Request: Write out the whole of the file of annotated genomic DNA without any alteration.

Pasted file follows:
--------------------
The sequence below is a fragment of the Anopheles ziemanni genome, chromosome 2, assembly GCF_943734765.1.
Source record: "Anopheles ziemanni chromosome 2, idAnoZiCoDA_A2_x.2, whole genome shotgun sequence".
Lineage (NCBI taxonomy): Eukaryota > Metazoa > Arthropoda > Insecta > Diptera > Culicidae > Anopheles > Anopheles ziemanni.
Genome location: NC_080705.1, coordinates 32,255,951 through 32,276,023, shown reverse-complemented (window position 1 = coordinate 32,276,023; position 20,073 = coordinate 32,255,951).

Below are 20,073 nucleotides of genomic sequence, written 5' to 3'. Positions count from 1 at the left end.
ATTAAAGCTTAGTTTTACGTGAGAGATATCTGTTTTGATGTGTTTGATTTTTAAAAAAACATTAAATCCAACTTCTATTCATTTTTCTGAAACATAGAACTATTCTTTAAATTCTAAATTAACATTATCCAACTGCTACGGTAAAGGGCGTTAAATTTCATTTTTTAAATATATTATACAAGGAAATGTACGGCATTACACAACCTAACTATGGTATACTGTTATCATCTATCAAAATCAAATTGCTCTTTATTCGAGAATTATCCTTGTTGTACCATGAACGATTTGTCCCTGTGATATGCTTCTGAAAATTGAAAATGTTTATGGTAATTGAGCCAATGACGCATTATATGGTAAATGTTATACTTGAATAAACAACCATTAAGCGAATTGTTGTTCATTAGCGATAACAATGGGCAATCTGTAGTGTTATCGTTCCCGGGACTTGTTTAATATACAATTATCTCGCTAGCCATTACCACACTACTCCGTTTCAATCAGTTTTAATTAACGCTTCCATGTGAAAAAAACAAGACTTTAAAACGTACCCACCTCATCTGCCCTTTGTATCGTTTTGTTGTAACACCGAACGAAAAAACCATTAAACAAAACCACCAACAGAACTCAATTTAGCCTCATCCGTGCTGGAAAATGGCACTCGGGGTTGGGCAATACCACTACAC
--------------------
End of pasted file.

The sequence below is a fragment of the Anopheles ziemanni genome, chromosome 2, assembly GCF_943734765.1.
Source record: "Anopheles ziemanni chromosome 2, idAnoZiCoDA_A2_x.2, whole genome shotgun sequence".
Lineage (NCBI taxonomy): Eukaryota > Metazoa > Arthropoda > Insecta > Diptera > Culicidae > Anopheles > Anopheles ziemanni.
Genome location: NC_080705.1, coordinates 32,255,951 through 32,276,023, shown reverse-complemented (window position 1 = coordinate 32,276,023; position 20,073 = coordinate 32,255,951).

Below are 20,073 nucleotides of genomic sequence, written 5' to 3'. Positions count from 1 at the left end.
ATTAAAGCTTAGTTTTACGTGAGAGATATCTGTTTTGATGTGTTTGATTTTTAAAAAAACATTAAATCCAACTTCTATTCATTTTTCTGAAACATAGAACTATTCTTTAAATTCTAAATTAACATTATCCAACTGCTACGGTAAAGGGCGTTAAATTTCATTTTTTAAATATATTATACAAGGAAATGTACGGCATTACACAACCTAACTATGGTATACTGTTATCATCTATCAAAATCAAATTGCTCTTTATTCGAGAATTATCCTTGTTGTACCATGAACGATTTGTCCCTGTGATATGCTTCTGAAAATTGAAAATGTTTATGGTAATTGAGCCAATGACGCATTATATGGTAAATGTTATACTTGAATAAACAACCATTAAGCGAATTGTTGTTCATTAGCGATAACAATGGGCAATCTGTAGTGTTATCGTTCCCGGGACTTGTTTAATATACAATTATCTCGCTAGCCATTACCACACTACTCCGTTTCAATCAGTTTTAATTAACGCTTCCATGTGAAAAAAACAAGACTTTAAAACGTACCCACCTCATCTGCCCTTTGTATCGTTTTGTTGTAACACCGAACGAAAAAACCATTAAACAAAACCACCAACAGAACTCAATTTAGCCTCATCCGTGCTGGAAAATGGCACTCGGGGTTGGGCAATACCACTACAC